How Hiring Employees Increases Your Legal Risks

When hiring a new worker, companies have two choices: bring a new employee on board or hire an independent contractor. One of the main benefits of having employees is that you have much more control over the work they do. You can train them how you want, specify the hours they work, and require them to work only for you.

But the ability to have more control over employees comes with risks and costs. Unlike independent contractors, employees are entitled to benefits like unemployment insurance, workers’ compensation, and health insurance. Employees also have myriad legal protections under state and federal employment laws. If an employer does not follow these laws, they could be subject to legal action such as a discrimination, wage and hour, or workplace safety lawsuit that results in financial losses and reputational harm.

Hiring Trends: Contract Workers on the Rise

Contract work surged during the pandemic and shows no signs of slowing down. According to the human resources platform Gusto, the ratio of contractors per employee has increased by nearly 50 percent since 2017. Across every industry, companies now hire approximately one contractor for every five employees.[1] By 2030, it is estimated that contractors and freelancers will comprise half of the country’s workforce.[2]

Contractors allow workforces to remain agile and respond in real time to economic conditions. Employers can use contract workers to scale up or down as needed in response to disruptions, layoffs, hiring surges, and new business models and systems. This flexibility can be particularly valuable during economic uncertainty (e.g., the pandemic). As businesses adapt to labor shortages, supply chain issues, inflation, and a slowing economy, the agility that contractors offer is likely to keep them in demand.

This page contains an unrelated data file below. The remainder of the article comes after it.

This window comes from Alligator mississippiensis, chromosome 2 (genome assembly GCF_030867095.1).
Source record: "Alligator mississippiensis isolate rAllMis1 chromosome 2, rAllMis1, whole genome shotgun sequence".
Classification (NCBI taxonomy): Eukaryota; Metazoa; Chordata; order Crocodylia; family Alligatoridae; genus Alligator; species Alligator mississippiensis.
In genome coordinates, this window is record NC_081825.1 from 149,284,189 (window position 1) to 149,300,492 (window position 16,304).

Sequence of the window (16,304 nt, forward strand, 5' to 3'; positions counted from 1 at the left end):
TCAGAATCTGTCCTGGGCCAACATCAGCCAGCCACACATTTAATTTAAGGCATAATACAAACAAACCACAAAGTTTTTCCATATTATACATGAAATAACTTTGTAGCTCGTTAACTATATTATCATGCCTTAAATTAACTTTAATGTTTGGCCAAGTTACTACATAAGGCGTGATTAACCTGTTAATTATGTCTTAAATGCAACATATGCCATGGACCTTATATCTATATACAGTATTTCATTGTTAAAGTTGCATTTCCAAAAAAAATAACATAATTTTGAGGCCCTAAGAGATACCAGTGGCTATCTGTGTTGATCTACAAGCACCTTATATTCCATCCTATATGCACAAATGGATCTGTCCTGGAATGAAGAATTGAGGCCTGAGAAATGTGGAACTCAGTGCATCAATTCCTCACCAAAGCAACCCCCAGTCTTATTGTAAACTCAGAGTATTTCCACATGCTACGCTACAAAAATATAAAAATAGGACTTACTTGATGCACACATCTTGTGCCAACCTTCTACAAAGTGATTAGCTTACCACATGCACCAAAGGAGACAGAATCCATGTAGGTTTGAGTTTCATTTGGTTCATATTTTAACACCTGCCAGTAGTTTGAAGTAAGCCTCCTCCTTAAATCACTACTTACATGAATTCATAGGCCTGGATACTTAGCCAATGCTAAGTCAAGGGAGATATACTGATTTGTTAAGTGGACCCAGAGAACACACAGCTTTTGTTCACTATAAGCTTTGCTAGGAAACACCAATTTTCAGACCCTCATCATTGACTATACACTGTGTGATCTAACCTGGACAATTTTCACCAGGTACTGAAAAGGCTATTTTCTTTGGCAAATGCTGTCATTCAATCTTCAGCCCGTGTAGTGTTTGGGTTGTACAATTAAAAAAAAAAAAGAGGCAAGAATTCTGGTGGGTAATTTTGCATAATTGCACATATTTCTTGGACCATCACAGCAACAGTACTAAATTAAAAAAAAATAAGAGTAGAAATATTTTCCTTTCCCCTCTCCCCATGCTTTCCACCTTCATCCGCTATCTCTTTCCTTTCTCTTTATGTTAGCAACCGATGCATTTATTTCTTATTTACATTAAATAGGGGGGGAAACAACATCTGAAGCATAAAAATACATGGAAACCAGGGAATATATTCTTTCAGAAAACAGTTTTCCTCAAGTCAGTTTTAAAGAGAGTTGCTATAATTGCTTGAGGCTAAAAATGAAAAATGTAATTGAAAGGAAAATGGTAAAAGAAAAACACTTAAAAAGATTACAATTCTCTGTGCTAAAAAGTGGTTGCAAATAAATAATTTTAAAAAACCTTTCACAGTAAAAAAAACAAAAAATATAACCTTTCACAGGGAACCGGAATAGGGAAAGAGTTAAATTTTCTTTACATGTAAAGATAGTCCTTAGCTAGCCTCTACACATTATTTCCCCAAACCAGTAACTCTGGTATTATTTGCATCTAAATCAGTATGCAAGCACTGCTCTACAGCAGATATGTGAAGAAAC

However, despite the rise of contract workers, they are not appropriate for all businesses and all situations. In contrast to gig economy workers who may simply be moonlighting for extra money, dedicated freelancers tend to be concentrated in fields that require specialized skills.

Businesses are still hiring plenty of employees, as the latest jobs report shows. In June 2022, nonfarm payroll employment rose by 372,000. Notable job gains were seen in professional and business services, leisure and hospitality, and health care, says the Bureau of Labor Statistics.[3]

Laws To Be Aware of When Hiring Employees

Many companies today hire both contract workers and employees. While it is crucial for companies to avoid misclassifying employees as independent contractors,[4] it is equally important to understand the laws that provide employee protections. Worker protection laws generally can be grouped into a few major legal areas.